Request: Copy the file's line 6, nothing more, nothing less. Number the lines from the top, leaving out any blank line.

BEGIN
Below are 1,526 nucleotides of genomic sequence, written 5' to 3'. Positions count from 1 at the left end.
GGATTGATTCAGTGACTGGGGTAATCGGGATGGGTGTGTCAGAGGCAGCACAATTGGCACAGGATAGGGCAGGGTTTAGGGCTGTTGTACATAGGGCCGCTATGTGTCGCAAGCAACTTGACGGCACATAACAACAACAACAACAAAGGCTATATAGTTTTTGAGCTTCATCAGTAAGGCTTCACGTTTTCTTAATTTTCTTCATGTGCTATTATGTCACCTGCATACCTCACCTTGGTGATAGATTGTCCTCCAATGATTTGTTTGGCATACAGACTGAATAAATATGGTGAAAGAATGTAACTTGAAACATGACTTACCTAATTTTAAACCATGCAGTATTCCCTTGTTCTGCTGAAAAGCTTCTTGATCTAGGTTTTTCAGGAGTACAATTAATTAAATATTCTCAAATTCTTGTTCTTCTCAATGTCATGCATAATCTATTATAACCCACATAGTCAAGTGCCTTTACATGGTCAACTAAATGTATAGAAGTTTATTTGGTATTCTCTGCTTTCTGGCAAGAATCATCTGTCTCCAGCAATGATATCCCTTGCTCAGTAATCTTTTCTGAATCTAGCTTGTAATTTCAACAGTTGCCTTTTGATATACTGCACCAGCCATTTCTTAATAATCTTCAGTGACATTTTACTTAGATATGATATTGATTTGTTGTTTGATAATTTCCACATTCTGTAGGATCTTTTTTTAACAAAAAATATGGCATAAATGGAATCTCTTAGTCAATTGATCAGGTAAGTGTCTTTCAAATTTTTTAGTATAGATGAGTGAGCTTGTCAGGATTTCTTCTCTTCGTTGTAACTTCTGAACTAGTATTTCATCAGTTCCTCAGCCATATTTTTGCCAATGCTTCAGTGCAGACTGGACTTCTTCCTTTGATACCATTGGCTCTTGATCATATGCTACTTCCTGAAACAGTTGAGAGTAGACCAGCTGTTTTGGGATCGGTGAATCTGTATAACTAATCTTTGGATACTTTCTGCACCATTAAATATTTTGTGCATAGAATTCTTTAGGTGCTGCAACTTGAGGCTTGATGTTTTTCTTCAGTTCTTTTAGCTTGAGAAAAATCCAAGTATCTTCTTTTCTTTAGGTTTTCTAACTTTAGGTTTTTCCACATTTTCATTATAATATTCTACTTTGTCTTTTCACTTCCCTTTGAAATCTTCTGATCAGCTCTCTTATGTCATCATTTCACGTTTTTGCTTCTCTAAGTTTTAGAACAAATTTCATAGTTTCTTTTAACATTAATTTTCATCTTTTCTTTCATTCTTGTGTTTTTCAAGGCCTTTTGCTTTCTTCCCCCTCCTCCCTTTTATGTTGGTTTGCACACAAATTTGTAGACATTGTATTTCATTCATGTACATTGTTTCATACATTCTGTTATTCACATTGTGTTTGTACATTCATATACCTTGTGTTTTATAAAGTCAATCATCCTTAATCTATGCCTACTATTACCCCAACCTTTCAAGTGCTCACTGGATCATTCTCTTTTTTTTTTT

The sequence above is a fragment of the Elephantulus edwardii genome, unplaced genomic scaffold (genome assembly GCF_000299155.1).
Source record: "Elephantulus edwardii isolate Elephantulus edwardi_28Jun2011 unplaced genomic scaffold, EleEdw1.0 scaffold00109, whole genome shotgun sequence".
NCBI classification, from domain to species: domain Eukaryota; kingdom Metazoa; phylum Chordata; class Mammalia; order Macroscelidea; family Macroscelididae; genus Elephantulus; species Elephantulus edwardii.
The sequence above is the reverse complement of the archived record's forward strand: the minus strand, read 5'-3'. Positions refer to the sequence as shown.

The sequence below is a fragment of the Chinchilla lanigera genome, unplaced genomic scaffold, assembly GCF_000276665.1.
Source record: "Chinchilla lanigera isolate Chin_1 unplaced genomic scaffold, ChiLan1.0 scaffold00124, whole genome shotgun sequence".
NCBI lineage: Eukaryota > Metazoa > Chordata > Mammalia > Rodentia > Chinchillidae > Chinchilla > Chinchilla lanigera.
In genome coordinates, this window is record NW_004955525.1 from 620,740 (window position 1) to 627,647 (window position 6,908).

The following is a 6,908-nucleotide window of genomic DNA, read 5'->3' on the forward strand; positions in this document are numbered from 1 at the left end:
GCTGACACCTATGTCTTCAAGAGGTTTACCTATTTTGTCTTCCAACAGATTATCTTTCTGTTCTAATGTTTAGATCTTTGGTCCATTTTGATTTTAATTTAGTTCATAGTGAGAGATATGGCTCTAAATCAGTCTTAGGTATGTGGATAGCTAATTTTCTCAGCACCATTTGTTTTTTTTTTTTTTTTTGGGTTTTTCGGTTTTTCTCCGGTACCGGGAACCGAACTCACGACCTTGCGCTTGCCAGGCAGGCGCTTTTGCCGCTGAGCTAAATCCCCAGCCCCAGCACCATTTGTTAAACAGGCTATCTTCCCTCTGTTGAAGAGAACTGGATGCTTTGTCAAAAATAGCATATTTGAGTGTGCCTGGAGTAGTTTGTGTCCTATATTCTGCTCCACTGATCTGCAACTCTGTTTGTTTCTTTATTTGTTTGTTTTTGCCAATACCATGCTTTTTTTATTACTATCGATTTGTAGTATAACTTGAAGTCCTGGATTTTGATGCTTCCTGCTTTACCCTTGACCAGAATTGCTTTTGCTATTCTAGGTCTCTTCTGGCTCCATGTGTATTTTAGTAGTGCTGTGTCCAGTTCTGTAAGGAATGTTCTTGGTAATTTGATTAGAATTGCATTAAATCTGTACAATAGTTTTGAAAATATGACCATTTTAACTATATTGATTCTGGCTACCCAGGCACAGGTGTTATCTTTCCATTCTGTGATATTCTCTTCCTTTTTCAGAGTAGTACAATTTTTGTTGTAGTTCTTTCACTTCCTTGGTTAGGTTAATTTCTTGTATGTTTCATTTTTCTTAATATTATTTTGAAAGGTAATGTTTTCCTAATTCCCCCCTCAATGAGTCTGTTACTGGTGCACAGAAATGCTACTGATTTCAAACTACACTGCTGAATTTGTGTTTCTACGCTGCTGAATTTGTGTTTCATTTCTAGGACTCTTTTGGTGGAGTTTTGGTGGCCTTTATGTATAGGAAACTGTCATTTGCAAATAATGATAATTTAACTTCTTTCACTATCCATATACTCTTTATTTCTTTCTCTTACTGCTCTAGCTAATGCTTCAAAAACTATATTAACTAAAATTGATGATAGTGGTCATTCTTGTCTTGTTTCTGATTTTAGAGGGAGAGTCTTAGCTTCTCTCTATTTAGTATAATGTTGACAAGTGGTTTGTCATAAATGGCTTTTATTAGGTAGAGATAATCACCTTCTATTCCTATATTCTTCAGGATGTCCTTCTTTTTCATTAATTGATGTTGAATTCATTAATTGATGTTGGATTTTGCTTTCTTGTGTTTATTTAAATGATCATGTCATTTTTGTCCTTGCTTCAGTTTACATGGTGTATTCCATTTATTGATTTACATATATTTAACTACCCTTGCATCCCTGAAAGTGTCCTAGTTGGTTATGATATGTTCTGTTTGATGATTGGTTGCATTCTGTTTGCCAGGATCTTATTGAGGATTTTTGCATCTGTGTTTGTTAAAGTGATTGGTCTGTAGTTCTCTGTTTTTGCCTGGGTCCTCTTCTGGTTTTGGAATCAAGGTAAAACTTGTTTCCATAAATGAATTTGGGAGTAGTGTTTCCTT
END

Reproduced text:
The sequence above is the reverse complement of the archived record's forward strand: the minus strand, read 5'-3'. Positions refer to the sequence as shown.